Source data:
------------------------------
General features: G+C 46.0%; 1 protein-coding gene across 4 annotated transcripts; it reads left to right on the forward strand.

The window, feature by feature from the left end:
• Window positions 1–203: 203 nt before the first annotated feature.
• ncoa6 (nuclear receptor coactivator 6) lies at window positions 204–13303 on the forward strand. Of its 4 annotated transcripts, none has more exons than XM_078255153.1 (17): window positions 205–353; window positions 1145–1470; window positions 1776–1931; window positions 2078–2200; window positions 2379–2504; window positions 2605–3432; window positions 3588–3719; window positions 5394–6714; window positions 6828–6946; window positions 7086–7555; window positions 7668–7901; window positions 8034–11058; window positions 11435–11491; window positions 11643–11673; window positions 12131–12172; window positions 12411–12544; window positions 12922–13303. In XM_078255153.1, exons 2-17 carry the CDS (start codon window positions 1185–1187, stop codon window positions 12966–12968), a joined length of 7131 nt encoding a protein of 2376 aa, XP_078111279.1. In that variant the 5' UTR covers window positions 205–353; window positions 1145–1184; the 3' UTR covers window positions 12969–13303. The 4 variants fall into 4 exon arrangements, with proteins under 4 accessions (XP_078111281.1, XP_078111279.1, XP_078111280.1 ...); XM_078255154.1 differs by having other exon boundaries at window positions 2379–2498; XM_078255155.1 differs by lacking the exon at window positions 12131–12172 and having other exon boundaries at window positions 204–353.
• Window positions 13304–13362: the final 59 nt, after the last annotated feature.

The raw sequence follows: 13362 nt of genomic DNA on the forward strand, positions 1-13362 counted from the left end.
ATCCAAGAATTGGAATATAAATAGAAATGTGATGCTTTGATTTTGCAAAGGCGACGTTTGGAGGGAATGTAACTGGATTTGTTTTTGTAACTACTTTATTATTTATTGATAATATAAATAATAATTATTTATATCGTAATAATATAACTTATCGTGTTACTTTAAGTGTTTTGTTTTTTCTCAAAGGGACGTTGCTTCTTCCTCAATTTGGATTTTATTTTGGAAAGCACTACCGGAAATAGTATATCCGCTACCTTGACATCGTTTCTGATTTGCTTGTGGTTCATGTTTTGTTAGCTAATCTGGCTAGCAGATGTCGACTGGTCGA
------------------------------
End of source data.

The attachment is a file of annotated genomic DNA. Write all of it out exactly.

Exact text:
General features: G+C 46.0%; 1 protein-coding gene across 4 annotated transcripts; it reads left to right on the forward strand.

The window, feature by feature from the left end:
• Window positions 1–203: 203 nt before the first annotated feature.
• ncoa6 (nuclear receptor coactivator 6) lies at window positions 204–13303 on the forward strand. Of its 4 annotated transcripts, none has more exons than XM_078255153.1 (17): window positions 205–353; window positions 1145–1470; window positions 1776–1931; window positions 2078–2200; window positions 2379–2504; window positions 2605–3432; window positions 3588–3719; window positions 5394–6714; window positions 6828–6946; window positions 7086–7555; window positions 7668–7901; window positions 8034–11058; window positions 11435–11491; window positions 11643–11673; window positions 12131–12172; window positions 12411–12544; window positions 12922–13303. In XM_078255153.1, exons 2-17 carry the CDS (start codon window positions 1185–1187, stop codon window positions 12966–12968), a joined length of 7131 nt encoding a protein of 2376 aa, XP_078111279.1. In that variant the 5' UTR covers window positions 205–353; window positions 1145–1184; the 3' UTR covers window positions 12969–13303. The 4 variants fall into 4 exon arrangements, with proteins under 4 accessions (XP_078111281.1, XP_078111279.1, XP_078111280.1 ...); XM_078255154.1 differs by having other exon boundaries at window positions 2379–2498; XM_078255155.1 differs by lacking the exon at window positions 12131–12172 and having other exon boundaries at window positions 204–353.
• Window positions 13304–13362: the final 59 nt, after the last annotated feature.

The raw sequence follows: 13362 nt of genomic DNA on the forward strand, positions 1-13362 counted from the left end.
ATCCAAGAATTGGAATATAAATAGAAATGTGATGCTTTGATTTTGCAAAGGCGACGTTTGGAGGGAATGTAACTGGATTTGTTTTTGTAACTACTTTATTATTTATTGATAATATAAATAATAATTATTTATATCGTAATAATATAACTTATCGTGTTACTTTAAGTGTTTTGTTTTTTCTCAAAGGGACGTTGCTTCTTCCTCAATTTGGATTTTATTTTGGAAAGCACTACCGGAAATAGTATATCCGCTACCTTGACATCGTTTCTGATTTGCTTGTGGTTCATGTTTTGTTAGCTAATCTGGCTAGCAGATGTCGACTGGTCGA